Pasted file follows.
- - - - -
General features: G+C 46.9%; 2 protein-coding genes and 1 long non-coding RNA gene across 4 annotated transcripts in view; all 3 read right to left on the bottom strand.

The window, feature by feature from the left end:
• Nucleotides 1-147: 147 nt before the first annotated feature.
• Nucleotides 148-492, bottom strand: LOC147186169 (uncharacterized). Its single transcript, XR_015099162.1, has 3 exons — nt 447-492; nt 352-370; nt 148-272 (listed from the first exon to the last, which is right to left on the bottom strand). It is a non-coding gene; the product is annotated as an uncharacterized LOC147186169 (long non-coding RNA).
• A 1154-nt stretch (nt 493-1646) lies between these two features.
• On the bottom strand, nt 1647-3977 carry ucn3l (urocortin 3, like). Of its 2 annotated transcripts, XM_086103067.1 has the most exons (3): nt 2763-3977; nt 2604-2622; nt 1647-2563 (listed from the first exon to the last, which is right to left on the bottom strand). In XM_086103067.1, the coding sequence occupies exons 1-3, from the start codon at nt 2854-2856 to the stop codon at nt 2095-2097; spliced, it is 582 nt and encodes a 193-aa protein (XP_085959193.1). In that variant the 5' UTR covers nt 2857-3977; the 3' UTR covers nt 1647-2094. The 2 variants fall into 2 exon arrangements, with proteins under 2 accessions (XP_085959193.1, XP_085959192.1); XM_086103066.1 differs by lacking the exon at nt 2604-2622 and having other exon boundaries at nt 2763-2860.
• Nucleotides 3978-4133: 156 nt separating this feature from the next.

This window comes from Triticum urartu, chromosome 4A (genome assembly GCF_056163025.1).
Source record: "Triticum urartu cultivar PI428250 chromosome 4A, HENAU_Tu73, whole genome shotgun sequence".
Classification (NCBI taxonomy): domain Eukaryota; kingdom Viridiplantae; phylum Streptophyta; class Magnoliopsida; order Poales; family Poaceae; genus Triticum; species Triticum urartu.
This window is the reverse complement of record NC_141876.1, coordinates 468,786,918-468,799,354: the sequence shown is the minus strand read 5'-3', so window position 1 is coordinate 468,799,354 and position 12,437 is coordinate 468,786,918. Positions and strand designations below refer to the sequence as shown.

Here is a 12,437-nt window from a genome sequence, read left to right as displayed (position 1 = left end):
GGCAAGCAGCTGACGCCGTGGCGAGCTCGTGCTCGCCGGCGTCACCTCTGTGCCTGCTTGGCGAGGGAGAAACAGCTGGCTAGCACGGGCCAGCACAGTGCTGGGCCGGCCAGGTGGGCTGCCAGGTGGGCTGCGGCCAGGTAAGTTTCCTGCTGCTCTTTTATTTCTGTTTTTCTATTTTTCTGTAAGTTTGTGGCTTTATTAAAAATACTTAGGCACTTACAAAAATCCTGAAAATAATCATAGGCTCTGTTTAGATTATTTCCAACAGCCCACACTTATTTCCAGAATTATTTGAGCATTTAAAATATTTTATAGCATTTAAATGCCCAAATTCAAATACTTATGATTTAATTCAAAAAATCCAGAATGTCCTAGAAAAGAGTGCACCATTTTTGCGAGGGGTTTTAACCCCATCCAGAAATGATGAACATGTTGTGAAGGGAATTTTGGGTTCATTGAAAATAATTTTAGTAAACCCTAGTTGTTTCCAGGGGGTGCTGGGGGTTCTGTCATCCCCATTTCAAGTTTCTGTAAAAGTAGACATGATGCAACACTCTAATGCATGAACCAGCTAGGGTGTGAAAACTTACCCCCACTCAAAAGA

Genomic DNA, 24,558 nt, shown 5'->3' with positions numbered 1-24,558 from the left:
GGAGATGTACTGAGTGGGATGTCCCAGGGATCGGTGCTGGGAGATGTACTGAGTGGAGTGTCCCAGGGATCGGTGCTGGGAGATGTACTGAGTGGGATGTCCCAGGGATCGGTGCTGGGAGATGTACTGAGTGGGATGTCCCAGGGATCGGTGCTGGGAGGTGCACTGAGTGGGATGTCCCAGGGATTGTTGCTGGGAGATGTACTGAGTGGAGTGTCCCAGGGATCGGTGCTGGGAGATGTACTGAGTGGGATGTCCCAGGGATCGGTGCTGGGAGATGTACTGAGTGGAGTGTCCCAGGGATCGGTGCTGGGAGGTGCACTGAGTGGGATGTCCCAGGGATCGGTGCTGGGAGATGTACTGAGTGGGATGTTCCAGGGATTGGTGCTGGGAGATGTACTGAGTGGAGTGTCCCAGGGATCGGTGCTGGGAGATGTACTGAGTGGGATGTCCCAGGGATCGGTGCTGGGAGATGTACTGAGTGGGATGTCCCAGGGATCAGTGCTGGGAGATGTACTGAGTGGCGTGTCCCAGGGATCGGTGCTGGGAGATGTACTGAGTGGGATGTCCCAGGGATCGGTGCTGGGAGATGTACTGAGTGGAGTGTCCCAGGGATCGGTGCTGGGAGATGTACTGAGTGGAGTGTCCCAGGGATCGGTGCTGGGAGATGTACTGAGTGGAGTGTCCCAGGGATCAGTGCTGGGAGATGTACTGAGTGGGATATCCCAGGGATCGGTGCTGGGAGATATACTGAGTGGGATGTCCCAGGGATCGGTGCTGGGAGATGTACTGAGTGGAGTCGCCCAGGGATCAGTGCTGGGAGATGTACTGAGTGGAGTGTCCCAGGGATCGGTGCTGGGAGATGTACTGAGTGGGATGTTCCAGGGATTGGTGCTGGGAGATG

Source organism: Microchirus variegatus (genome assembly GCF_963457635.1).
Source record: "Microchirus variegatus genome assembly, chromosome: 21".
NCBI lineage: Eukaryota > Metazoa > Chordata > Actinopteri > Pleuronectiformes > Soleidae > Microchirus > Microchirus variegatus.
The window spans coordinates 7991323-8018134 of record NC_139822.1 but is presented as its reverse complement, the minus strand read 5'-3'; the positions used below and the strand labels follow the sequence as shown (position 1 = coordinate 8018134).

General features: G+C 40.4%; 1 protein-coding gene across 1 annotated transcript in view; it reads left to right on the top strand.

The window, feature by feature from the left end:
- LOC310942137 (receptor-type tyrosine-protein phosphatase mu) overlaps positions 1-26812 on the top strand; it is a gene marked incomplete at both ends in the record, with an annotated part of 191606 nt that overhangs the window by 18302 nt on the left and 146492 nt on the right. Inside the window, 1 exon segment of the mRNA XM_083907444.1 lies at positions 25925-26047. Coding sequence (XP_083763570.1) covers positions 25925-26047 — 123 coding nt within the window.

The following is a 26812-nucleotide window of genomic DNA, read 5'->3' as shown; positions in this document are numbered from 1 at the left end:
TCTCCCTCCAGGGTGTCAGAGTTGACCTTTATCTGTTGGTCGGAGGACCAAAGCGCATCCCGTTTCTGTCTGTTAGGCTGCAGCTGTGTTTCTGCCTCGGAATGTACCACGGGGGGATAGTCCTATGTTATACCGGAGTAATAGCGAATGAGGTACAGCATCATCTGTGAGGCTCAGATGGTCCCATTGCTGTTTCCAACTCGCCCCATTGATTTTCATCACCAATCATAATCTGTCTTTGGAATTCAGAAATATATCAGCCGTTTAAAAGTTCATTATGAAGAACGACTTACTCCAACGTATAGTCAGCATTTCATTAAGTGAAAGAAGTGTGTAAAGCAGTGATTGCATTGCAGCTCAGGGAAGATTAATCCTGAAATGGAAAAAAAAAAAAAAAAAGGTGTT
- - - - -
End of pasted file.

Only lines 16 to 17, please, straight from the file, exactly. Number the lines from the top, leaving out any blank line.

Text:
Source organism: Microchirus variegatus (genome assembly GCF_963457635.1).
Source record: "Microchirus variegatus genome assembly, chromosome: 21".